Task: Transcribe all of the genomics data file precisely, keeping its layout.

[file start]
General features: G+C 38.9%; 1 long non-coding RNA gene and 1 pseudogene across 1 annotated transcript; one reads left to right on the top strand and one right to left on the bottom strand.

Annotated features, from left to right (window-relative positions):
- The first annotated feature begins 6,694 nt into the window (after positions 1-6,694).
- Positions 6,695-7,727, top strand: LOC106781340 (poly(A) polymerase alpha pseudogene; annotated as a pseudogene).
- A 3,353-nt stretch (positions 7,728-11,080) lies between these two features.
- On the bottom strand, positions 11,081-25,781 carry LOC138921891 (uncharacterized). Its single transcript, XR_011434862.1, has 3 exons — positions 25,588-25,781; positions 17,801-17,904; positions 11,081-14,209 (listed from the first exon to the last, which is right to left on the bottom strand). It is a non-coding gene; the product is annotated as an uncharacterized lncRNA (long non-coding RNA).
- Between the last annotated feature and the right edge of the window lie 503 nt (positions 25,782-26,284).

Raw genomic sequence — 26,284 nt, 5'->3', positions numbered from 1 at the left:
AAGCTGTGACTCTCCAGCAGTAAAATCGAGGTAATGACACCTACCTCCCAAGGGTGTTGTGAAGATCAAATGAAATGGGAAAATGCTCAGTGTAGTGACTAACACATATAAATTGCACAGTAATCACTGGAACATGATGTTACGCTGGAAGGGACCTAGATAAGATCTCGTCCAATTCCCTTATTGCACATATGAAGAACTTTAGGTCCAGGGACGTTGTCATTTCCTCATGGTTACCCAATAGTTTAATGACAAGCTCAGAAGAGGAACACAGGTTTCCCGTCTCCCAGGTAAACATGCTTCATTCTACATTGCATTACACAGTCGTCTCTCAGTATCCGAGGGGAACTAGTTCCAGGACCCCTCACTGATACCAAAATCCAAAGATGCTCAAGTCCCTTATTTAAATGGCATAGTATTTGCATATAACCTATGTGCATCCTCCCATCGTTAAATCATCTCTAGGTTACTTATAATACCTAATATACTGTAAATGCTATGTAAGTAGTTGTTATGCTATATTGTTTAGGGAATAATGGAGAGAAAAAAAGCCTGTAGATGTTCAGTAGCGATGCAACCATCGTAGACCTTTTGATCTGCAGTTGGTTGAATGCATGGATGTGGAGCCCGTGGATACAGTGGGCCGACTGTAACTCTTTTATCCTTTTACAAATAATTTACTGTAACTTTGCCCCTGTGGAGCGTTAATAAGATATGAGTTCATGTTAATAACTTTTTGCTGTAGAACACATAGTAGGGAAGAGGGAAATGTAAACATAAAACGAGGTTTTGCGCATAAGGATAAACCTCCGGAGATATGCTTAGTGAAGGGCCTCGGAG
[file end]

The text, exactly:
General features: G+C 38.9%; 1 long non-coding RNA gene and 1 pseudogene across 1 annotated transcript; one reads left to right on the top strand and one right to left on the bottom strand.

Annotated features, from left to right (window-relative positions):
- The first annotated feature begins 6,694 nt into the window (after positions 1-6,694).
- Positions 6,695-7,727, top strand: LOC106781340 (poly(A) polymerase alpha pseudogene; annotated as a pseudogene).
- A 3,353-nt stretch (positions 7,728-11,080) lies between these two features.
- On the bottom strand, positions 11,081-25,781 carry LOC138921891 (uncharacterized). Its single transcript, XR_011434862.1, has 3 exons — positions 25,588-25,781; positions 17,801-17,904; positions 11,081-14,209 (listed from the first exon to the last, which is right to left on the bottom strand). It is a non-coding gene; the product is annotated as an uncharacterized lncRNA (long non-coding RNA).
- Between the last annotated feature and the right edge of the window lie 503 nt (positions 25,782-26,284).

Raw genomic sequence — 26,284 nt, 5'->3', positions numbered from 1 at the left:
AAGCTGTGACTCTCCAGCAGTAAAATCGAGGTAATGACACCTACCTCCCAAGGGTGTTGTGAAGATCAAATGAAATGGGAAAATGCTCAGTGTAGTGACTAACACATATAAATTGCACAGTAATCACTGGAACATGATGTTACGCTGGAAGGGACCTAGATAAGATCTCGTCCAATTCCCTTATTGCACATATGAAGAACTTTAGGTCCAGGGACGTTGTCATTTCCTCATGGTTACCCAATAGTTTAATGACAAGCTCAGAAGAGGAACACAGGTTTCCCGTCTCCCAGGTAAACATGCTTCATTCTACATTGCATTACACAGTCGTCTCTCAGTATCCGAGGGGAACTAGTTCCAGGACCCCTCACTGATACCAAAATCCAAAGATGCTCAAGTCCCTTATTTAAATGGCATAGTATTTGCATATAACCTATGTGCATCCTCCCATCGTTAAATCATCTCTAGGTTACTTATAATACCTAATATACTGTAAATGCTATGTAAGTAGTTGTTATGCTATATTGTTTAGGGAATAATGGAGAGAAAAAAAGCCTGTAGATGTTCAGTAGCGATGCAACCATCGTAGACCTTTTGATCTGCAGTTGGTTGAATGCATGGATGTGGAGCCCGTGGATACAGTGGGCCGACTGTAACTCTTTTATCCTTTTACAAATAATTTACTGTAACTTTGCCCCTGTGGAGCGTTAATAAGATATGAGTTCATGTTAATAACTTTTTGCTGTAGAACACATAGTAGGGAAGAGGGAAATGTAAACATAAAACGAGGTTTTGCGCATAAGGATAAACCTCCGGAGATATGCTTAGTGAAGGGCCTCGGAG